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Of course, there are far more than just two Italians. In the many years of my "wine culture", there have been several that I know and appreciate. But compared to the French, Spanish, Austrians, Germans, and even the Swiss, there are only a modest few. Why is that?

That's how I got to know wine when I was three
Actually, there are only personal, more culturally rooted reasons for this, which are obviously deeply rooted in my soul. I can imagine that other wine lovers - with other countries and regions - feel the same way. But the two Italians have "stuck" with me.

Yet Italy is the first "foreign country" I encountered in my earliest youth, indeed childhood. His name was Luigi Perucini: an Italian with a huge moustache, a German accent and kind and friendly eyes. He was a construction worker and seemed to be almost always happy. He was so trusting that he even managed to wrest the attic garret from my skeptical grandmother, which had stood empty for years. There he lived alone with himself, his dreams of "Bella Italia" and his efforts to be a good Italian in Switzerland

I met him almost every evening when he came home from construction. "Häsch es guet, Peterli?" that's how he greeted me and I, the little "three-cheese high", grew fond of him. He always had a slightly dirty brown rucksack with him, from which a pot-bellied bottle peered or even dangled. This roundish, straw-enclosed, heavy bottle was the only tangible term for wine for me. Chianti, as I later learned.

For a long time, until deep into my student years, my wine preference was therefore limited to Chianti, it didn't even have to be the "classico", later it was also Barolo, Barbera, Montepulciano, Valpolicella and of course the Veltliner.

But then I fell in love with the French and left the Italians in the south. My semesters in art history did nothing to change this, although they frequently took me to Italy. Italy was and remained for me the land of art, France the land of wines. "Vin de table", the cheap ones, today I would say the "hooch".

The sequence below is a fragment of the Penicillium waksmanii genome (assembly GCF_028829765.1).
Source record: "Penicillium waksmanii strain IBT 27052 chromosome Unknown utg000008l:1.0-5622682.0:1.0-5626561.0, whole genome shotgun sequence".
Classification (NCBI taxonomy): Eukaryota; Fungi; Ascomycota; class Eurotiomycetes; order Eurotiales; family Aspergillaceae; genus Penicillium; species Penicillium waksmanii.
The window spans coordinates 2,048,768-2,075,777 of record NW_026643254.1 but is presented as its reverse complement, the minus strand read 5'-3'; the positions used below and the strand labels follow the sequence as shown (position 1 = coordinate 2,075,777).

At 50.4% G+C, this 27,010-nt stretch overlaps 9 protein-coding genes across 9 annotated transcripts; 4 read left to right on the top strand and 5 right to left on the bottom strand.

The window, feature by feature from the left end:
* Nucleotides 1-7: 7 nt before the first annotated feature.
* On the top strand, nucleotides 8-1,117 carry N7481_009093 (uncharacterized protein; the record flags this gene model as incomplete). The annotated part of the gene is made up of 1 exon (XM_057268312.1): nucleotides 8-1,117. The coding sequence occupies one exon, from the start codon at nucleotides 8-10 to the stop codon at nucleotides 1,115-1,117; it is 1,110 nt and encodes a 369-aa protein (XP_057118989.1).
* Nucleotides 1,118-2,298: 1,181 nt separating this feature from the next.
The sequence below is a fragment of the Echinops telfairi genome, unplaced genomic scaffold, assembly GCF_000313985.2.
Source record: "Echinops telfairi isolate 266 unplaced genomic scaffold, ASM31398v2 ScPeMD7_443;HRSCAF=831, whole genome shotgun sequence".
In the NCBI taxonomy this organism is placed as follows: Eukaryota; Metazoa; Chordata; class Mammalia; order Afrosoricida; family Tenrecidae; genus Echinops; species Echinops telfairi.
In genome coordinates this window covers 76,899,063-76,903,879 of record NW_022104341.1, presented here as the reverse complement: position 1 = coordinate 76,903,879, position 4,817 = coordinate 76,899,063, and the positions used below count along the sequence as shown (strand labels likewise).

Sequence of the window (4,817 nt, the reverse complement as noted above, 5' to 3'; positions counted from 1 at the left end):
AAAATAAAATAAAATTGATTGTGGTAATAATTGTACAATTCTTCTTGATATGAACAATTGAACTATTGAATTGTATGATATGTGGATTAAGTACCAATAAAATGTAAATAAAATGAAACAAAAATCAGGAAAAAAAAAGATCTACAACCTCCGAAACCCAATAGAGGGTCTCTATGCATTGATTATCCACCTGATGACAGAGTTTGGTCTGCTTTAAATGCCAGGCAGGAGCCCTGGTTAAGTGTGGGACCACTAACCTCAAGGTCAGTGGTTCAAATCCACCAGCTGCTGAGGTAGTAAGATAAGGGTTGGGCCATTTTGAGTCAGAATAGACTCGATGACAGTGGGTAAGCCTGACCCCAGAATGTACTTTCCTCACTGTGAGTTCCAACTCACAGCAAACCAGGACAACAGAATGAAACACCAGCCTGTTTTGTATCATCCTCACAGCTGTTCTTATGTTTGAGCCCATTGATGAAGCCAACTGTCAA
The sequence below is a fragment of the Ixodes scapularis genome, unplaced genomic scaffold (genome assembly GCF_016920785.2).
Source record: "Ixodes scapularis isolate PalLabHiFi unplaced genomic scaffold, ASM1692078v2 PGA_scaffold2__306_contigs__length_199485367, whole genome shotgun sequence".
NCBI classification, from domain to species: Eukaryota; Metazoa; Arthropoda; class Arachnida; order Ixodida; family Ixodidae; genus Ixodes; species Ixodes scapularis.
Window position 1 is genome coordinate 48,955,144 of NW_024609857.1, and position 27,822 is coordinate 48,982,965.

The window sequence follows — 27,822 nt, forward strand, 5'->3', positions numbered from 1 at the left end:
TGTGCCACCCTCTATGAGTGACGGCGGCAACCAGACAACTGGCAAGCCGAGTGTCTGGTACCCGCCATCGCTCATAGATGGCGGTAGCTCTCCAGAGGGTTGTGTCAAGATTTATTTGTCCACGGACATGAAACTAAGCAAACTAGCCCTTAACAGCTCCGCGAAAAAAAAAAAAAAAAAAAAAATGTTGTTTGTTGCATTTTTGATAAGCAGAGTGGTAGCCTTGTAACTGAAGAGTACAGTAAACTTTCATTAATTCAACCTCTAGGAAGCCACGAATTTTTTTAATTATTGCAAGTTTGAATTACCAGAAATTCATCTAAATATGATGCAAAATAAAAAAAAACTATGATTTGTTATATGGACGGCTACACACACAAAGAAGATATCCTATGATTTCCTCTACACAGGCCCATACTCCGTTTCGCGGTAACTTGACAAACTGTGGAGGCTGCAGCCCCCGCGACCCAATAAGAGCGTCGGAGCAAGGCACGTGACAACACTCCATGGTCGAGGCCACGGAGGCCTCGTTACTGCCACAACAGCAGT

Trip to the "Paese del Vino"

Italy only became a more interesting wine country for me again long after the "idolized" Bordelais. For a long time I was asleep! It wasn't the expensive Sassicaia, Solaia and other "Tuscans" that woke me up. Rather, it was a wine merchant offering not only Bordeaux, but - and far more sophisticated - a range of good Italians. In the meantime, I have reached the point where I occasionally go on Italian discovery tours with him. They often start in Friuli, go via Trentino to Lombardy and Piedmont, conquer the Barbaresco and Barolo regions, finally reach Emilia-Romagna and Tuscany, penetrate Umbria, linger in Lazio to arrive in Abruzzo, Puglia and finally Sicily.

Wow, quite exhausting! And enjoyable. I could tell you about each of these imaginary stops. About the myths and traditions of Sicily, captured in "Di More", from the Fattrie Azzolino, of course, from "Nero d'Avola", but married with very little of the worldly Cabernet Sauvignon. From Tuscany, the home of the Sangiovese grape, where once the cheap Chianti came from, but which - for instance at the Azienda Agraria Poggerino - has turned into the elegant "Chianti classico". From Piedmont, the Barolo region, south of Alba, where an excellent "Barbera d'Alba" is pressed at the Azienda Vicivinicola Paolo Scavino, without barrique aging, fruity and elegant. From Trentino, where near Lake Garda Paolo Cesconi produces a Merlot that is not smothered in wood, but brings all the delicacy of the Merlot grape into the glass. From the Veneto, where there are also real greats among the mostly maligned Valpolicellas.

Acquaintances from Trentino% Tuscany and Piedmont

First, my wife fell in love with the one Italian, a neatly obese but not shapelessly fat Amarone from Lucia Raimondi at Villa Monteleone. It did not remain with a small flirt, from it a thick friendship became. Neither the far more distinguished "Campo San Paolo", a top Amarone from the same winery, nor the somewhat slimmer "San Rocchetto" from Luigi Lavarini could threaten it. Neither do all the other Amarones we've tasted so far - not even the much, much more expensive ones.

So it had to come to the point that I also sought the acquaintance, even friendship of an Italian, but this took much, much longer. Maybe it was my otherwise always denied Parkerglaubigkeit, which then gave the impetus, because Parker described the "Vigna del Vassallo" from Colle Picchioni as "Cheval blanc of Italy", a Bordeaux cuvee from Merlot, Cabernet Sauvignon and Cabernet Franc, but not from the Bordelais, but from the middle of Italy, from the Latium (Rome area). This has also turned into a "wonderful friendship", with which I have already fooled many of my Bordeaux friends. Disguised as a Trojan horse, it brings many a Bordeaux expert to distress.

Two "little Italians" that have stirred up our Francophile wine bliss.

Two little Italians
They are not quite "small", the two wines. Compared to the greats of Italy, however, they are modest, unobtrusive, but charming and reliable. They are worth as much as they promise. Expressed in plain numbers: the Amarone costs (in Switzerland) about 35 Euros, the Italian "Cheval Blanc" 22 Euros, all other wines mentioned between 11 and 24 Euros.

Conny Froboess felt it when she sang in her Gastarbeiterlied: "A trip to the south is chic and fine for others but two little Italians would like to be (with me!!!) at home" Conny will surely forgive me this little addition.

Yours sincerely, Peter